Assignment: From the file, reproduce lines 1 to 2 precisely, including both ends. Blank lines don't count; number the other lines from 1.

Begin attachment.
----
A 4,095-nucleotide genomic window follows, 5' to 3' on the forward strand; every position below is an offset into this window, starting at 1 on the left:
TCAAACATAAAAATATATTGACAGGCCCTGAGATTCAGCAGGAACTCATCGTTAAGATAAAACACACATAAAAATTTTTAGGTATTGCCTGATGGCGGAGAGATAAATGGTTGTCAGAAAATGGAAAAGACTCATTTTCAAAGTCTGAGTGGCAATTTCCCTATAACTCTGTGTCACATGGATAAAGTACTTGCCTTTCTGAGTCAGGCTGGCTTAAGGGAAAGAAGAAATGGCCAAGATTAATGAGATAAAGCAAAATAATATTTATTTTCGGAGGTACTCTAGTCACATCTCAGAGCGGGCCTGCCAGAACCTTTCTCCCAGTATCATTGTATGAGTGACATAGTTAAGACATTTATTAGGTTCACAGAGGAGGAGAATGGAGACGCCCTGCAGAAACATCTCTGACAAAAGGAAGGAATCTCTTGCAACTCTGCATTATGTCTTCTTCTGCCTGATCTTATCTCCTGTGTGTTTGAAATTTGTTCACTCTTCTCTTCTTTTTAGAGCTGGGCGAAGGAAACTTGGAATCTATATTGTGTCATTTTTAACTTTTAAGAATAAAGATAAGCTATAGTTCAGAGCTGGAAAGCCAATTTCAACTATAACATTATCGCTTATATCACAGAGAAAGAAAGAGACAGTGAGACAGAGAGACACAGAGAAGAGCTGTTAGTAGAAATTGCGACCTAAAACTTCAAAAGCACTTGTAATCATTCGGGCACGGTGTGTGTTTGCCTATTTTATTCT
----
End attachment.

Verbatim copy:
A 4,095-nucleotide genomic window follows, 5' to 3' on the forward strand; every position below is an offset into this window, starting at 1 on the left:
TCAAACATAAAAATATATTGACAGGCCCTGAGATTCAGCAGGAACTCATCGTTAAGATAAAACACACATAAAAATTTTTAGGTATTGCCTGATGGCGGAGAGATAAATGGTTGTCAGAAAATGGAAAAGACTCATTTTCAAAGTCTGAGTGGCAATTTCCCTATAACTCTGTGTCACATGGATAAAGTACTTGCCTTTCTGAGTCAGGCTGGCTTAAGGGAAAGAAGAAATGGCCAAGATTAATGAGATAAAGCAAAATAATATTTATTTTCGGAGGTACTCTAGTCACATCTCAGAGCGGGCCTGCCAGAACCTTTCTCCCAGTATCATTGTATGAGTGACATAGTTAAGACATTTATTAGGTTCACAGAGGAGGAGAATGGAGACGCCCTGCAGAAACATCTCTGACAAAAGGAAGGAATCTCTTGCAACTCTGCATTATGTCTTCTTCTGCCTGATCTTATCTCCTGTGTGTTTGAAATTTGTTCACTCTTCTCTTCTTTTTAGAGCTGGGCGAAGGAAACTTGGAATCTATATTGTGTCATTTTTAACTTTTAAGAATAAAGATAAGCTATAGTTCAGAGCTGGAAAGCCAATTTCAACTATAACATTATCGCTTATATCACAGAGAAAGAAAGAGACAGTGAGACAGAGAGACACAGAGAAGAGCTGTTAGTAGAAATTGCGACCTAAAACTTCAAAAGCACTTGTAATCATTCGGGCACGGTGTGTGTTTGCCTATTTTATTCT